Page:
By Paul Kroeger
For 71 years it stood prominently at the south end of Ninth Street, until it was razed in March 1988 at the behest of the Norfolk Southern railway, a successor company to the Wabash.
In 1917 this “new” Wabash station replaced an earlier depot, erected around 1880, which was described as an “eyesore” and a “never-ending source for comedians who traveled over the road and made stops at Logansport.” (Logansport Pharos Tribune Reporter, Dec. 5, 1919.)
The depot was a handsome, Renaissance-style building constructed of Bedford brick with limestone highlights. The original waiting room, with paneled oak ceiling, had a “ladies’ retiring room and a gents’ smoking room.” A ticket office with traditional “teller’s cage” window completed the classic layout.
The baggage and express rooms were at the east end of the station. There was a portico on the west side. Over the portico in Bedford stone slab was inscribed, “Detroit 218 M” and “St. Louis 270 M,” the end point mileages served by the passenger trains.
Originally on the far east and west ends of the station grounds were two circular grass and flower beds with decorative water fountains. “Dozens of fancy electric lights,” as the Pharos reported, “will illuminate the building at night.” The concrete train-boarding platform had a 400-foot-long, steel umbrella shed to protect passengers from inclement weather.
Construction of the station began in May 1917. In those days the president of the Wabash Railroad was E. F. Kearney, a former Logansport resident who had promised a new railroad station to his home city to replace the “eyesore.” The Pharos Reporter boasted that “President Kearney and his staff believe in doing a perfect job of everything and the Logansport Wabash railway station will be as finely constructed a building as there is in the state and as beautiful as any station in the country. Thirty five thousand dollars will be put into the structure by the Wabash.”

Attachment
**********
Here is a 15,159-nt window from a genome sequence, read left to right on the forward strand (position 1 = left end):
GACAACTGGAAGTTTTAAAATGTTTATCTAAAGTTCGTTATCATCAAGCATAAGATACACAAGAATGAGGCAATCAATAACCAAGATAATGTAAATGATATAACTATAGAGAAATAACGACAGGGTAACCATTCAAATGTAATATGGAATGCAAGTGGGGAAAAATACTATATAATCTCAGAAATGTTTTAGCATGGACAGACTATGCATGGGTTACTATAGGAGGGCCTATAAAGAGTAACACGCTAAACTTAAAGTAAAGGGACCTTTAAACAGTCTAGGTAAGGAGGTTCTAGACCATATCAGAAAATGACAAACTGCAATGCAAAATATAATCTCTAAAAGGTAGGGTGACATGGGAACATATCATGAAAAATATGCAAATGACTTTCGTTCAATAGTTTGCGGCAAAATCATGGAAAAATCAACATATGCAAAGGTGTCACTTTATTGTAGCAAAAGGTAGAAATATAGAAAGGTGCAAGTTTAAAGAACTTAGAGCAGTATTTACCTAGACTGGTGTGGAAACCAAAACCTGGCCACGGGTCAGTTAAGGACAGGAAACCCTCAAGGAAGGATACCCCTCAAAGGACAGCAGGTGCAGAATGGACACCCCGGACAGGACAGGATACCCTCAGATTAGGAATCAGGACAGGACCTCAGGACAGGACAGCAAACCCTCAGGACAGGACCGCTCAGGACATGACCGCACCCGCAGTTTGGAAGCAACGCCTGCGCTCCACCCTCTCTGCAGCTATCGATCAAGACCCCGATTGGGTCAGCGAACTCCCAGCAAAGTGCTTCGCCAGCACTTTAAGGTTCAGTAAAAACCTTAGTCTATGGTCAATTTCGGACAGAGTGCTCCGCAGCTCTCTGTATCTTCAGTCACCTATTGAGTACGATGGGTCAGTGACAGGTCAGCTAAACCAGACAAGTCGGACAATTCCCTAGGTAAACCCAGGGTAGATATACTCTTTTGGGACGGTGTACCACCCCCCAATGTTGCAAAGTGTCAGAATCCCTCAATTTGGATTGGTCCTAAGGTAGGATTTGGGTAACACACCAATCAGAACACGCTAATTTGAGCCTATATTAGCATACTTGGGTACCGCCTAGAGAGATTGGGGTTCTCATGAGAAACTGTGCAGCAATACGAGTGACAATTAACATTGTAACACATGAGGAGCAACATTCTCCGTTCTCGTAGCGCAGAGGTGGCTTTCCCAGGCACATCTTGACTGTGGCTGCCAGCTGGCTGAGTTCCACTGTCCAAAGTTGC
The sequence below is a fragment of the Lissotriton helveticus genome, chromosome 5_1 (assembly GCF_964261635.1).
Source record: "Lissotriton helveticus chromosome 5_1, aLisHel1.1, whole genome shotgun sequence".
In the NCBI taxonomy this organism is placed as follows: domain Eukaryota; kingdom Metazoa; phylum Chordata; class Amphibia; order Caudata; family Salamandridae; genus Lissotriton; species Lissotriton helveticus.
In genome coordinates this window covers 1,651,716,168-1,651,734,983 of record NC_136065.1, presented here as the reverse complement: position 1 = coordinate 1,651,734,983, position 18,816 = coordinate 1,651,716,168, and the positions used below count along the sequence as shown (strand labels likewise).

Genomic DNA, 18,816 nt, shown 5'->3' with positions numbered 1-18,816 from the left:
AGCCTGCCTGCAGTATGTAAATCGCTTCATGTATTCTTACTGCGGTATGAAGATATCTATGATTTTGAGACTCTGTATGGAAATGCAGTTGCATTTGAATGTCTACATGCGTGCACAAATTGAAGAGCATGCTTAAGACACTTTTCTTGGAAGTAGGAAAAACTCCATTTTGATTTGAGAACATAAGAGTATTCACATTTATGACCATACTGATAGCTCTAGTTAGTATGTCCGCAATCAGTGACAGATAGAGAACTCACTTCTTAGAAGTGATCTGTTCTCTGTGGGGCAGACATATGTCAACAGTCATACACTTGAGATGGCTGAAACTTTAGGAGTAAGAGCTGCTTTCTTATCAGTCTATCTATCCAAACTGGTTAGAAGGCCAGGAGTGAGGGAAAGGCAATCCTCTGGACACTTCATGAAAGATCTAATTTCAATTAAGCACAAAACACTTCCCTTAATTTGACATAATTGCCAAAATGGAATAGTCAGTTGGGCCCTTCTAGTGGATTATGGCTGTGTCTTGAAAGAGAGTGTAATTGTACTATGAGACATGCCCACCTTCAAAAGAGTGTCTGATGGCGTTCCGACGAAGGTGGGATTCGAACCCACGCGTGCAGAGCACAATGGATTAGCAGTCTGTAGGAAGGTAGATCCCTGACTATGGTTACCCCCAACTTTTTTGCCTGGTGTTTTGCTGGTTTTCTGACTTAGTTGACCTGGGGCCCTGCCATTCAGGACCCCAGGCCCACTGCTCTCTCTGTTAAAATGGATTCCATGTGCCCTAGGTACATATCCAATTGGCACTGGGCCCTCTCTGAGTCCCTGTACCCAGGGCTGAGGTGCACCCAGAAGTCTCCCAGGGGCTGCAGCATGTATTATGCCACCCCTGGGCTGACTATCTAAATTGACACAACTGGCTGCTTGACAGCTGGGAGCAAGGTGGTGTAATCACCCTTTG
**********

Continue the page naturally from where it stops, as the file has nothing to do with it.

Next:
The new station was the fulfillment of Kearney’s promise to Logansport.
One interesting feature of the station was a bronze plaque mounted on the exterior south wall of the station which read, “On this spot was erected the first log cabin in Cass County and in which the first white child was born in this county on the fifteenth day of February, eighteen hundred and twenty-eight.”
The station was opened to the public on Monday, Dec. 10, 1917, with little fanfare. From the Wabash railroad’s headquarters in St. Louis, Mr. Kearney promised a formal dedication at some future, unspecified date. The World War was under way and the “war to end all wars” occupied railroad officials in other matters.
In the final years the Wabash depot was allowed to fall into disrepair. The train shed was shortened and eventually eliminated, as passenger trains no longer operated. Finally in March 1988, a small notice appeared in the Pharos-Tribune of a permit to raze the building. Several days later, the building was down. There was no time to mount an effort to save the structure.